“I’m introducing myself to the parishes right now. I’ve lost count of the number of people who have told me, ‘I know you’re a good person because you’re a dog person.’ ”

He laughs again as he shares that reaction, but he turns serious when he talks about Bella, who he gave a home when she was 8 weeks old and has now grown into “a 65-pound terror of rabbits and squirrels” whose main pleasure in life is playing ball with Father Ahern.

“There are times when being a priest is difficult, when the weight of the world is on your shoulders,” he says. “When you come home from a difficult funeral or a long day at the office, the presence of another creature in the rectory makes a difference—the joy she has in seeing you come back.

“The parish is dependent on you as a priest. And I’m looking at a creature that is dependent on me. It helps motivate me to do the things I need to do—to take her to the state park for a walk, to throw the ball for her. I can do that.

“When I was at St. Michael, there was a chapel in the rectory. When I couldn’t find Bella, nine times out of 10 she was in the chapel. It was always a reminder that I need to go in there and spend more time there myself.”

There’s a definite tone of love in his voice when Father Ahern says about his connection with Bella, “It’s been a great blessing in my priesthood and a gift from God.”

The unconditional love of dogs

When 86-year-old Father Thomas Stepanski settles down to take a nap each day, he can always count on his two boxers named Rocky and Riley to join him for that hour in bed.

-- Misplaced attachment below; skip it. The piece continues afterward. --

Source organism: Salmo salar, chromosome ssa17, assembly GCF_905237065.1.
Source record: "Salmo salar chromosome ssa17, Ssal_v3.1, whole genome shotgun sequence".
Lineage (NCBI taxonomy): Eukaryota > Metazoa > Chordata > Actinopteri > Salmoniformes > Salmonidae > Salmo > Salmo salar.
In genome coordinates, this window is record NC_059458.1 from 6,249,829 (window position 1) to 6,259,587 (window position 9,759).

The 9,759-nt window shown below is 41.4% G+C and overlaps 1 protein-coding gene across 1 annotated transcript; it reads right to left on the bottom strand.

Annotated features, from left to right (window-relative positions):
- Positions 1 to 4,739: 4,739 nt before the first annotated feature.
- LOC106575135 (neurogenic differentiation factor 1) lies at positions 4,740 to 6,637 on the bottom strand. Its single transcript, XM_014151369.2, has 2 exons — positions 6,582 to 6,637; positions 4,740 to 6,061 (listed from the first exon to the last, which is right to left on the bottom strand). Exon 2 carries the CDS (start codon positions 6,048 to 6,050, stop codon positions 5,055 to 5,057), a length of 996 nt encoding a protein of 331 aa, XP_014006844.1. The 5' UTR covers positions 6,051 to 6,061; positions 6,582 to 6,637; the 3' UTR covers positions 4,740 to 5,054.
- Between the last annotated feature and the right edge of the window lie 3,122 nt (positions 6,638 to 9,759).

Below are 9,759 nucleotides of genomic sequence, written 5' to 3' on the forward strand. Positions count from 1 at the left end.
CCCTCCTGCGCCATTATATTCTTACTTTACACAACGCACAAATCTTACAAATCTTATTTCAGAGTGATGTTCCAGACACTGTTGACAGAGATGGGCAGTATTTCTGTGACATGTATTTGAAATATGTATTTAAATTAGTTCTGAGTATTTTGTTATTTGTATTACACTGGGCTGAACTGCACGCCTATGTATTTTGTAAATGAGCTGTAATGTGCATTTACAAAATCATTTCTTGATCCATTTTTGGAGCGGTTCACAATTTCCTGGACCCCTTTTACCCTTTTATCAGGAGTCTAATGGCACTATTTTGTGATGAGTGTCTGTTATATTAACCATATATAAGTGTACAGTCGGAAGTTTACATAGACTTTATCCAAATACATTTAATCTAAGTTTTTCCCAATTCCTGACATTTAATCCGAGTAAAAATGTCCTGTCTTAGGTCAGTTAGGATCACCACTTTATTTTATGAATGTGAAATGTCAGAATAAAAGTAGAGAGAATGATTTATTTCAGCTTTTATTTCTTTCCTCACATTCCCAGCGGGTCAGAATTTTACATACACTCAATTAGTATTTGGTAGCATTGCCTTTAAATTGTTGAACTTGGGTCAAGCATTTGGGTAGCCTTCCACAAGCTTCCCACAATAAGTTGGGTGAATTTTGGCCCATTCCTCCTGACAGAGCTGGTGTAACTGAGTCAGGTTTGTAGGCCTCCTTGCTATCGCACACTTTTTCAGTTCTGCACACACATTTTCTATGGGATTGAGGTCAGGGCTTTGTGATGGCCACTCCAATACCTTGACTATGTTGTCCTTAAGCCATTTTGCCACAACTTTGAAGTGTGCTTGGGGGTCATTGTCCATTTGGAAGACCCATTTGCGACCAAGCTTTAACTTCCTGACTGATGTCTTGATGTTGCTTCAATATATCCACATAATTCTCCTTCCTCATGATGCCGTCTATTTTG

“They’re real companions,” he says, his voice touched with a combination of joy and love. “And they get along really well. They’re like brother and sister.”

Now in his 60th year as a priest, Father Stepanksi never had dogs in his life until 11 years ago when his friend and caretaker, Rich DeLong, suggested the idea to him.

Father Stepanski and DeLong had been friends who took walks together after the priest retired as the pastor of Mary, Queen of Peace Parish in Danville, but their bond became stronger after Father Stepanski had a heart attack and needed a quintuple-bypass surgery, according to DeLong. And with Father Stepanski not having family nearby, DeLong became a caretaker for his friend. DeLong also thought having dogs would enhance his friend’s life.

“The dogs give him joy,” DeLong says. “They give him unconditional love. That’s a gift.”

The priest’s first two dogs, Tara and Toric, meant so much to him that there is a memorial in his house to them, including their pictures and their collars.

Rocky and Riley, both rescue dogs, soon came into the life of Father Stepanski, who still attends Mass at Mary, Queen of Peace and continues to live in Danville, saying, “It’s a nice small town.”

“I can’t get around too much,” Father Stepanski says. “The spirit is good, but the body isn’t. That’s why it’s nice to have the dogs. When Rich has to go away, it’s nice to have companions who look after me.

“Dogs are a blessing. I would always encourage people to have them.”

Father Pfaff adds to that thought when he talks about Raphael and the other dogs he has rescued through the years.

“Dogs teach us a lot about faith, about relationships, about God,” Father Pfaff says. “Raphael is consistent in wanting to give and receive love, no matter what’s happening in the world and in our lives.

“He has a way of keeping me in the moment and other-focused. It’s similar to the way God calls us to be grounded, focused and present—to be aware of others. The more I live with dogs, the more I realize how far I have to come as a human.” †